Sets of large-scale topographic maps of countries in East Central Europe, Eastern Europe, and European Russia consistently have been among the most heavily consulted materials in the collections because of their value to genealogists who attempt to identify locations of communities from which their ancestors emigrated. Because many of the communities tend to be villages or settlements consisting of no more than a few households, they generally do not appear on maps produced at a national scale. Hence, researchers must use large-scale topographic maps that identify obscure place names, as well as other cultural features that add context, such as adjacent communities, roads and trails, railroads and railroad stations, post offices, cemeteries, churches, and cultivated lands, in addition to natural features, such as vegetation, rivers and streams, and relief.
By and large those kinds of geographic features are most pronounced on maps produced at a scale of 1:100,000 or greater. Below we examine five sets of maps from the collections of the Geography and Map Division useful in locating communities in East Central Europe, Eastern Europe, and European Russia. These were issued at scales of 1:126,000 (Russia), 1:100,000 (Germany, Poland, and western Russia), and 1:75,000 (Austria-Hungary). Each set bears distinctive characteristics in one or more areas, such as its depiction of topography, practice of naming features, style of lettering of place names, symbols by which it identifies cultural features, and coloring or absence thereof. Yet they all overlap somewhat in their chronology of coverage, and, given the shifting nature of European borders in the first half of the twentieth century, several extend over the same geographic areas. Nevertheless, each set is appropriate for locating a specific locale within a limited time frame.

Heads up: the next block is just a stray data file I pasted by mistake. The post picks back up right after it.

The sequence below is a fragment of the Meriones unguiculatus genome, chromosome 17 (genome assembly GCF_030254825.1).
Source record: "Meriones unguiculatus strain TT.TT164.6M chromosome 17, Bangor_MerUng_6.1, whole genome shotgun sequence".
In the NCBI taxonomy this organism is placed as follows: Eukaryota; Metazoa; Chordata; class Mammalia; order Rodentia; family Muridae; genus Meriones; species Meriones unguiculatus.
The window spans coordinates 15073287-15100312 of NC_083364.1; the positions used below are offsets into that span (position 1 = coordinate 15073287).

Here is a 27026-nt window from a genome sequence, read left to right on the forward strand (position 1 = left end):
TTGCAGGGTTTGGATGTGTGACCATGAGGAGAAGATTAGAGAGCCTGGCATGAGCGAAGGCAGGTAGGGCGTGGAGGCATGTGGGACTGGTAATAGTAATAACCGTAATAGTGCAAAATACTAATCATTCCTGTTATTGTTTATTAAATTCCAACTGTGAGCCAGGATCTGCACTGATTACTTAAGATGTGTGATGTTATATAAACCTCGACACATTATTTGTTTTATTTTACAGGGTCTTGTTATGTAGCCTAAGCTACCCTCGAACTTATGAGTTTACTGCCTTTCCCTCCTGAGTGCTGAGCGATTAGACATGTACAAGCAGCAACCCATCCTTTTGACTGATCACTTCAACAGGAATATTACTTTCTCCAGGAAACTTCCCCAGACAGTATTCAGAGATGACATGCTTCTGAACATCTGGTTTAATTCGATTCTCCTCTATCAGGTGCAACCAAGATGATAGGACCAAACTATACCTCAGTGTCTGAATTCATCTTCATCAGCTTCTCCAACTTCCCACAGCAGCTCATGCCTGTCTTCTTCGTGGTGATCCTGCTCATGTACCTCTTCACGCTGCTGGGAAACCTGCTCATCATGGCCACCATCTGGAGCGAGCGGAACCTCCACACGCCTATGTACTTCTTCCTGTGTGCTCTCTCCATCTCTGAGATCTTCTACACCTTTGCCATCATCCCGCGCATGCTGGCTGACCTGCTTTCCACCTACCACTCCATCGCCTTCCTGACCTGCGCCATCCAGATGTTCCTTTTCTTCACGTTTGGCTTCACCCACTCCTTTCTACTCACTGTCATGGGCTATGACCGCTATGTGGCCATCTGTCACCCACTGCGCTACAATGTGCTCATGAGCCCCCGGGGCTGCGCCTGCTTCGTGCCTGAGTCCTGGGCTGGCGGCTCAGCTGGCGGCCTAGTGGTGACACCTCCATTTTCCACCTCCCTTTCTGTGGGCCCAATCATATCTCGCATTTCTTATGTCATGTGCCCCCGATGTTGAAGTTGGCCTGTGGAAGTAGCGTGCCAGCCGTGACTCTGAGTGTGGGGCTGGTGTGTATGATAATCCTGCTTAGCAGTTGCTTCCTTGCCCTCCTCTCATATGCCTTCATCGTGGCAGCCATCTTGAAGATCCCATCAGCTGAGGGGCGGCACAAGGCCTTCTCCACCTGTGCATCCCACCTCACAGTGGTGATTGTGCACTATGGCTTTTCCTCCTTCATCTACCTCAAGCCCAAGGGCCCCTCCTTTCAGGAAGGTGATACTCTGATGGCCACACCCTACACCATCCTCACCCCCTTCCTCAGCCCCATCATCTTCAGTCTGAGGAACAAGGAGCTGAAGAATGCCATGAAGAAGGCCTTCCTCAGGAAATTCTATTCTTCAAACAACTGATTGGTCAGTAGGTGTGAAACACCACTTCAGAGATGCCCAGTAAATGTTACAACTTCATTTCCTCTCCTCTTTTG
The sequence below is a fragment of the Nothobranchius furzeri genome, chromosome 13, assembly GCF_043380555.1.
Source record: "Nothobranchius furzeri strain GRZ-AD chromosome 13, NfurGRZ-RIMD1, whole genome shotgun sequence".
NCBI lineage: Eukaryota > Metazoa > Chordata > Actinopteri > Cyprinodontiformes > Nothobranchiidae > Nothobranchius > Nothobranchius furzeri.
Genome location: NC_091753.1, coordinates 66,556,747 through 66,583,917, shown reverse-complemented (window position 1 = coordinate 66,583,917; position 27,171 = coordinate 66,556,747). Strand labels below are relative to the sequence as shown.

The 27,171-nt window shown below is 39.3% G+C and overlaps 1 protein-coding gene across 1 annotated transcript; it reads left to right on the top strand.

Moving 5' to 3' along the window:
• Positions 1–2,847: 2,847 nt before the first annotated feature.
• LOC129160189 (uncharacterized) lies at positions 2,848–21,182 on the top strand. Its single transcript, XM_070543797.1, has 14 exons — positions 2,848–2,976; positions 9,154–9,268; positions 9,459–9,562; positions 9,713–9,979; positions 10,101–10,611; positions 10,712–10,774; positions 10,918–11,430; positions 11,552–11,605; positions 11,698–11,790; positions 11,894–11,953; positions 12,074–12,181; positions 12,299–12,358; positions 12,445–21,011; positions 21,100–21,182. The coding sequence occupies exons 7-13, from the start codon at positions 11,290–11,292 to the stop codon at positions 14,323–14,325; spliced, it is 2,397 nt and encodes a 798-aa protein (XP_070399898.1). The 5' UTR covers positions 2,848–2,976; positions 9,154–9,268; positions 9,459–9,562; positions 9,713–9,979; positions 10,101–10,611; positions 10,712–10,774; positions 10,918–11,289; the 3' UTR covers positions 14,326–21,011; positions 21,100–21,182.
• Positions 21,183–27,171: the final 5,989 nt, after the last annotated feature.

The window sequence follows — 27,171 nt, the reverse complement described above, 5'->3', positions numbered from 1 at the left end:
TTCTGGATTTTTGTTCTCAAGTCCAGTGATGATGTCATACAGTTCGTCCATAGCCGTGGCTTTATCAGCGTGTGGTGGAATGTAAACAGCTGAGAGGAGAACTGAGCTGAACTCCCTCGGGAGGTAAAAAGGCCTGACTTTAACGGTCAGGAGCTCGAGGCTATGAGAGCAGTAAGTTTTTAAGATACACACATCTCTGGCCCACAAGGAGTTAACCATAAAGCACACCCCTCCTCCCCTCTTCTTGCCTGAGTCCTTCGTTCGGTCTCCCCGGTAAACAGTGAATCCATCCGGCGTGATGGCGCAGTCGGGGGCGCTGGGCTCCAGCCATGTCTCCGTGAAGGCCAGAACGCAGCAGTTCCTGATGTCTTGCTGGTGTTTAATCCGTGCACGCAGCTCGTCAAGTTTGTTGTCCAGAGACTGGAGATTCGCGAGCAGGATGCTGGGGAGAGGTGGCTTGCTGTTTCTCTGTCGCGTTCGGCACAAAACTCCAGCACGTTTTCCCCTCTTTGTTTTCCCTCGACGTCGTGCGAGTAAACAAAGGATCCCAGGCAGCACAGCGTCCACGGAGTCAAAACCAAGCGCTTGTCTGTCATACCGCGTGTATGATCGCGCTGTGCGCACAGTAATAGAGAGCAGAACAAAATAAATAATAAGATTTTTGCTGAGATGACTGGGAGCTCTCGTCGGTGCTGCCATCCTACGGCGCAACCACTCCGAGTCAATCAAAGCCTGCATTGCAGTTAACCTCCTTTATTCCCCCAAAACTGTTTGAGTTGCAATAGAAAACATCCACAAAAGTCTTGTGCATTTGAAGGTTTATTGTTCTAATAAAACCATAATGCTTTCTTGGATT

The three sets of maps most frequently consulted by patrons searching for the locations of ancestral home towns have been those covering the Austro-Hungarian Empire, Germany, and Poland, all major sources of emigration to the United States in the nineteenth and twentieth centuries. Each provides comprehensive coverage of its respective territory, with the Spezialkarte der Osterreichisch-Ungarischen Monarchie issued 1:75,000 scale from 1877 to 1914, and both the Wojskowy Instytut Geograficzny's maps of Poland issued from 1919 to 1939 and the Reichsamt für Landesaufnahme's maps of Germany issued from ca. 1880 to ca. 1930 at 1:100,000 scale. Both the Austro-Hungarian and Polish sets of maps cover those parts of Galicia under their respective control, with the Polish set covering western (Polish) Galicia and the Austro-Hungarian set covering eastern (Ukrainian) Galicia.
Researchers possessing the correct geographic coordinates of a place or feature name located within any one of those territories can easily identify the correct sheet on the printed index from among several thousand possibilities. Coverage on the sheets in each of the three series is more or less uniform, in that individual sheets cover exactly fifteen minutes of territory from north to south, and thirty minutes of territory from east to west. We will see how to do that in the following sections. A link to the index for converting coordinates to sheet numbers for maps of Austria-Hungary, Germany, and Poland in PDF format is provided below and on the relevant pages. Unfortunately, no index currently exists for matching geographic coordinates to sets of maps of Russia and Western Russia, with researchers having to rely on graphic indexes to find communities. Reference staff may always be contacted for assistance.